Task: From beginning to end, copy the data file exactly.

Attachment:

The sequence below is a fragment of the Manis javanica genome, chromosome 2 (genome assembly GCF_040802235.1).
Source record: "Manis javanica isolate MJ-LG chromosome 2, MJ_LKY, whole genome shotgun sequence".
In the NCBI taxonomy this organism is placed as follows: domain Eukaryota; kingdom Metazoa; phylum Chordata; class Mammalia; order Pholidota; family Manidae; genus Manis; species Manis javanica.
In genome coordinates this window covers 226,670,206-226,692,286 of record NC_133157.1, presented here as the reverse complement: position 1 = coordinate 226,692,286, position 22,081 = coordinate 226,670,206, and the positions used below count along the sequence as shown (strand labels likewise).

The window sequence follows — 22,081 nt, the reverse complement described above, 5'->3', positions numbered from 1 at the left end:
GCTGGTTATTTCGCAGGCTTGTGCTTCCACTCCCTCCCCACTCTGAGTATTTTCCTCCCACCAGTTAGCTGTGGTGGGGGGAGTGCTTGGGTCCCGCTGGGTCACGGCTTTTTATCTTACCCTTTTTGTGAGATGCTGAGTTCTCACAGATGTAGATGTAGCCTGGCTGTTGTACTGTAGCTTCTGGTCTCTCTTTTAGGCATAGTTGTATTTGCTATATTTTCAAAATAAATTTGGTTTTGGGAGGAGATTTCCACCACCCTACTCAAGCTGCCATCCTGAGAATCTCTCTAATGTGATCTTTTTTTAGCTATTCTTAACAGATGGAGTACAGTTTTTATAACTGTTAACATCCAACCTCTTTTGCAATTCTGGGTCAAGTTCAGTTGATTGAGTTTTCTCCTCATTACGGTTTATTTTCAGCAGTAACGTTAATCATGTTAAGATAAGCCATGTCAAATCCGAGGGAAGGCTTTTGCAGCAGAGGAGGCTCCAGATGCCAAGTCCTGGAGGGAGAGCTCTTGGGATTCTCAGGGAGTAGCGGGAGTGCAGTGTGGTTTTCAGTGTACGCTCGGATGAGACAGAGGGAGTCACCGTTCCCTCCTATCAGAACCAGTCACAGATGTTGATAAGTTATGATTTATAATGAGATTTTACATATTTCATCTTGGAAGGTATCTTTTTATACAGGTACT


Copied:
The sequence below is a fragment of the Manis javanica genome, chromosome 2 (genome assembly GCF_040802235.1).
Source record: "Manis javanica isolate MJ-LG chromosome 2, MJ_LKY, whole genome shotgun sequence".
In the NCBI taxonomy this organism is placed as follows: domain Eukaryota; kingdom Metazoa; phylum Chordata; class Mammalia; order Pholidota; family Manidae; genus Manis; species Manis javanica.
In genome coordinates this window covers 226,670,206-226,692,286 of record NC_133157.1, presented here as the reverse complement: position 1 = coordinate 226,692,286, position 22,081 = coordinate 226,670,206, and the positions used below count along the sequence as shown (strand labels likewise).

The window sequence follows — 22,081 nt, the reverse complement described above, 5'->3', positions numbered from 1 at the left end:
GCTGGTTATTTCGCAGGCTTGTGCTTCCACTCCCTCCCCACTCTGAGTATTTTCCTCCCACCAGTTAGCTGTGGTGGGGGGAGTGCTTGGGTCCCGCTGGGTCACGGCTTTTTATCTTACCCTTTTTGTGAGATGCTGAGTTCTCACAGATGTAGATGTAGCCTGGCTGTTGTACTGTAGCTTCTGGTCTCTCTTTTAGGCATAGTTGTATTTGCTATATTTTCAAAATAAATTTGGTTTTGGGAGGAGATTTCCACCACCCTACTCAAGCTGCCATCCTGAGAATCTCTCTAATGTGATCTTTTTTTAGCTATTCTTAACAGATGGAGTACAGTTTTTATAACTGTTAACATCCAACCTCTTTTGCAATTCTGGGTCAAGTTCAGTTGATTGAGTTTTCTCCTCATTACGGTTTATTTTCAGCAGTAACGTTAATCATGTTAAGATAAGCCATGTCAAATCCGAGGGAAGGCTTTTGCAGCAGAGGAGGCTCCAGATGCCAAGTCCTGGAGGGAGAGCTCTTGGGATTCTCAGGGAGTAGCGGGAGTGCAGTGTGGTTTTCAGTGTACGCTCGGATGAGACAGAGGGAGTCACCGTTCCCTCCTATCAGAACCAGTCACAGATGTTGATAAGTTATGATTTATAATGAGATTTTACATATTTCATCTTGGAAGGTATCTTTTTATACAGGTACT